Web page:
New Material and Process Solutions for the Electronic Interconnection Industry

Reading time ( words)


The manufacture of electronics has, for the last several decades, followed a production script that has changed little over time. The vast majority of printed circuits are still being manufactured and assembled using materials and processes that the pioneers of the early printed circuit industry would easily recognize. The primary reason is that most circuit design practices are deeply rooted and tied to traditional manufacturing methods. However, these methods are not the only ones that can be used to manufacture and assemble printed circuits today. In fact, it is arguable that traditional methods are not as well-suited to the manufacture of today’s more challenging product designs. This is a fact that has not been lost on Japanese product engineers. Over the last nearly two decades, they have conceived of and reduced to practice a number of unique methods for making high-density interconnection product. One of the important keys to making this possible has been the development of materials uniquely designed and structured to filling special needs of these advanced circuit designs.

Though perhaps not a household name, 70-year-old Tatsuta Electric Wire & Cable Co., Ltd. has been at the forefront of the development of such materials for many years. As the name implies, the company was originally focused on providing wire and cabling solutions for the electrical and electronics industries. However, realizing that the scope of their business extended beyond wire harnesses and cables, the company began to develop materials suited to the needs of printed wiring manufacturers and assemblers. This article has been prepared to familiarize the readers of this esteemed electronics publication of some of the new material and process solutions the company has developed and is making available to the industry.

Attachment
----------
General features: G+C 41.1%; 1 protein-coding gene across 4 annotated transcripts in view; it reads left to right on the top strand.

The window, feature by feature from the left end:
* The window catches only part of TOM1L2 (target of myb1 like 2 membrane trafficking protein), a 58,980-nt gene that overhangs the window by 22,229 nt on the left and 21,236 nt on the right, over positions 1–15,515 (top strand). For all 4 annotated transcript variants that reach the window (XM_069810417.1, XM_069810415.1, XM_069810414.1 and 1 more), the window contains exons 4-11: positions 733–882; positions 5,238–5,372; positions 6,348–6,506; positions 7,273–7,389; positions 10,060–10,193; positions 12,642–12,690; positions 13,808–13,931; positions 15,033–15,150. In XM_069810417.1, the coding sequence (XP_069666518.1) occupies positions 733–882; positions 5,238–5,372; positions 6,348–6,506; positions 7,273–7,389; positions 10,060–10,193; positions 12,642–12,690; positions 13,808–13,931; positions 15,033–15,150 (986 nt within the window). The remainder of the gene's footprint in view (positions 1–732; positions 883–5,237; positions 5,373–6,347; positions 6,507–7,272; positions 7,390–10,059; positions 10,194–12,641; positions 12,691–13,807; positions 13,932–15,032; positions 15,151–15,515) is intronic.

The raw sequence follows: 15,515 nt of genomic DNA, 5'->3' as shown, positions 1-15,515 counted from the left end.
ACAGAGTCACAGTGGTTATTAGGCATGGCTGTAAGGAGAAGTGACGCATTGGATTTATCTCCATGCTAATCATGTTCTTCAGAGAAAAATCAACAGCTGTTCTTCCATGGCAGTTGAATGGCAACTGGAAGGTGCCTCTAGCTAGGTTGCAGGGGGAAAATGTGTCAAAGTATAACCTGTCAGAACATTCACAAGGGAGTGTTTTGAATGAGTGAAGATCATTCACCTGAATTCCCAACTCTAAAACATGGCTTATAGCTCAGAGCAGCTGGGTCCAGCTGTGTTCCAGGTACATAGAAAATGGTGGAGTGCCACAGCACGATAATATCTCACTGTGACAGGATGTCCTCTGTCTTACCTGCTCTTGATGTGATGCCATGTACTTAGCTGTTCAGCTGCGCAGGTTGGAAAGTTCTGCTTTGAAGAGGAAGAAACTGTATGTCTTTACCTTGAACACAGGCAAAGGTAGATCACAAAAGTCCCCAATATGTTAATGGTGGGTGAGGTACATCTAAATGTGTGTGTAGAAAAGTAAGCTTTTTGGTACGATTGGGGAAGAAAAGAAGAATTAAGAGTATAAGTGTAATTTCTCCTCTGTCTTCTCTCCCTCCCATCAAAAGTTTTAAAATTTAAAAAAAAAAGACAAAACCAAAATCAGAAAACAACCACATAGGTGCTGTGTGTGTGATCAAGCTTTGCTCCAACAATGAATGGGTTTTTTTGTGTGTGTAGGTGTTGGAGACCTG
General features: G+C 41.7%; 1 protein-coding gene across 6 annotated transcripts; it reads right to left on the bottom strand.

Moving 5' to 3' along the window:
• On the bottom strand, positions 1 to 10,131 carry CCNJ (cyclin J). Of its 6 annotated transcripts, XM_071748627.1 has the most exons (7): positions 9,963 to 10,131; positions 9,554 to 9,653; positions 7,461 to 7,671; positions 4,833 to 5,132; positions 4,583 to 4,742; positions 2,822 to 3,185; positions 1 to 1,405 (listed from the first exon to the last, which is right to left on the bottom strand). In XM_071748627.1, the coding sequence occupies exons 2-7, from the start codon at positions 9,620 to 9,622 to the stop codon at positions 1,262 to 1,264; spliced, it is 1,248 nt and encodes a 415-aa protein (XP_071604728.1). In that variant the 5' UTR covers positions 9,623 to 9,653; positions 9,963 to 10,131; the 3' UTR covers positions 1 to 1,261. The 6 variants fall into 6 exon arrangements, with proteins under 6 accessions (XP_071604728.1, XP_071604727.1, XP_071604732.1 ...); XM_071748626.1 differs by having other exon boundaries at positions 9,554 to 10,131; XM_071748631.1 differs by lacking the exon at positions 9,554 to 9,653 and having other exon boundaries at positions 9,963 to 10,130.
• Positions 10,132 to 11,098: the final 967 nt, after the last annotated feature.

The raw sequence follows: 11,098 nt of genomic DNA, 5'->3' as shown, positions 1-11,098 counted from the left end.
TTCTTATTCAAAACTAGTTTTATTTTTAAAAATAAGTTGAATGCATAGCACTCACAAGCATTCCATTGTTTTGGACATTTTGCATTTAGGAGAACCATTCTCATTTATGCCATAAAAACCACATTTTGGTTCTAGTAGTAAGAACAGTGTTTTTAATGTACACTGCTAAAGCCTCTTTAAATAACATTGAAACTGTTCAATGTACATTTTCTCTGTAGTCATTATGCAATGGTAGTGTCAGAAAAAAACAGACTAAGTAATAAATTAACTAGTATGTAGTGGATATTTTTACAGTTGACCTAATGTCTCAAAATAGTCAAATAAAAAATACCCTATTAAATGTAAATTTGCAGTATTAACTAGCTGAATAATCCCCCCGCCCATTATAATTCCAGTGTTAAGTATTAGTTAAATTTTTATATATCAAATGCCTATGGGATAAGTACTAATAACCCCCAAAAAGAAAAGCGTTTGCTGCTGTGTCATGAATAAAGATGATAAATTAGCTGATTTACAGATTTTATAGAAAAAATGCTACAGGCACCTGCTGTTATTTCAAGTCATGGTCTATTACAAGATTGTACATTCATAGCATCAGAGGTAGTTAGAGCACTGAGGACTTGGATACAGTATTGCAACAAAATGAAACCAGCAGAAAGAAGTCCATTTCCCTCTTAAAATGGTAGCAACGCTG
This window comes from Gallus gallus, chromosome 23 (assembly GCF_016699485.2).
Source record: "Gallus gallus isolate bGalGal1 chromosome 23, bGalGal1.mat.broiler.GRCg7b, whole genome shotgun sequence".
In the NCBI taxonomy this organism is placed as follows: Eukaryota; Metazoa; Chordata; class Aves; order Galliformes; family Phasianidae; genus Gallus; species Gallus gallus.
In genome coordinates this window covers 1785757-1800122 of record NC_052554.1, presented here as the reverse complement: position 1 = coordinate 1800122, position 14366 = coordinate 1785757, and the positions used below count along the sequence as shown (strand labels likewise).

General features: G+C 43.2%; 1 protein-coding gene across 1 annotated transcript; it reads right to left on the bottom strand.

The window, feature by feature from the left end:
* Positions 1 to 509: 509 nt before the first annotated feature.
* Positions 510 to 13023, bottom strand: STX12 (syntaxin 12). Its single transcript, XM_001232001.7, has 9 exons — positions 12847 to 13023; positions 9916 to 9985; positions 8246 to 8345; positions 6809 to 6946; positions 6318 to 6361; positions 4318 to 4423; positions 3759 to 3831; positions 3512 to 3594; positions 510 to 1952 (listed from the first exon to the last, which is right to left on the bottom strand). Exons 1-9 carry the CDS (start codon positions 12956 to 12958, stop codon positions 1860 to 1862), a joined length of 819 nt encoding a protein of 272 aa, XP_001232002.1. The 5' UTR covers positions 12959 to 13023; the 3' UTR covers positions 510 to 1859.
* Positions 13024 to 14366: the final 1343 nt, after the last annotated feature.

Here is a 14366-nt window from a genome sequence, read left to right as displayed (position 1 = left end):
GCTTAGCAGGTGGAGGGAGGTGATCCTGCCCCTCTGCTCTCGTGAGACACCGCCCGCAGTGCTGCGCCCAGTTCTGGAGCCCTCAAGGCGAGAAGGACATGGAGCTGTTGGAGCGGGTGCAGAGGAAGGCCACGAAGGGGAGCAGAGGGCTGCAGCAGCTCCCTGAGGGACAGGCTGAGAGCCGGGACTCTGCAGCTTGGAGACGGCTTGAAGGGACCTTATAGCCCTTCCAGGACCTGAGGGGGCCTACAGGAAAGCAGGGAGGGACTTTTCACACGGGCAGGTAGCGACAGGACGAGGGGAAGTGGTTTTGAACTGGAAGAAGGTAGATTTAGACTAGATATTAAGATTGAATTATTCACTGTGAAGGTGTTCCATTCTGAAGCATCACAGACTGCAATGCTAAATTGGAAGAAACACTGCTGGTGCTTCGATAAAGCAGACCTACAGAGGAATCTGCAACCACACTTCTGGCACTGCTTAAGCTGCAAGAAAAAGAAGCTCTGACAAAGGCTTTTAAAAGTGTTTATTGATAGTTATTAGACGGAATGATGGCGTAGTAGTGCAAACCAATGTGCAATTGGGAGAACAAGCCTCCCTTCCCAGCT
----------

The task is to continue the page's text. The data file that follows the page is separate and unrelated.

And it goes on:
Read the full article here.

Editor's Note: This article originally appeared in the February 2016 issue of The PCB Magazine


Suggested Items

Review: Institute of Circuit Technology 2022 Annual Symposium

06/15/2022 | Pete Starkey, I-Connect007
The British Motor Museum in Warwickshire, housing the world's largest collection of historic British cars, was venue for the 2022 Annual Symposium of the Institute of Circuit Technology on June 8, which attracted a substantial gathering of manufacturers and suppliers from the UK printed circuit industry. ICT chair Emma Hudson reflected upon lessons learned during the pandemic lock-down and how the industry has successfully adapted to circumstances. She commented that the UK’s PCB fabricators are extremely busy, as she introduced an outstanding conference programme including a keynote from the incomparable Happy Holden.

I-Connect007 Editor’s Choice: Five Must-Reads for the Week

05/27/2022 | Nolan Johnson, I-Connect007
I know I’m not alone in this behavior: Car advertisements during television commercial breaks are as good as invisible to me, until I’m thinking about getting a new car. Only then do I notice them. Rather, I see each one with all my attention and being. If that extends into our industry, then everybody must be itching to pick up some new equipment. This week’s must-reads includes a smattering of new product announcements, along with the news of the IPC European subsidiary.

I-Connect007 Editor’s Choice: Five Must-Reads for the Week

05/13/2022 | Nolan Johnson, I-Connect007
The big news in the industry this week was the new bill introduced to the U.S. Congress in support of the PCB manufacturing industry. The Supporting American Printed Circuit Boards Act of 2022, which was introduced by Reps. Anna Eshoo (D-CA) and Blake Moore (R-UT), incentivizes “purchases of domestically produced PCBs as well as industry investments in factories, equipment, workforce training, and research and development.” The bill is a PCB-oriented complement to the semiconductor-oriented CHIPS Act of 2021.

Copyright © 2022 I-Connect007. All rights reserved.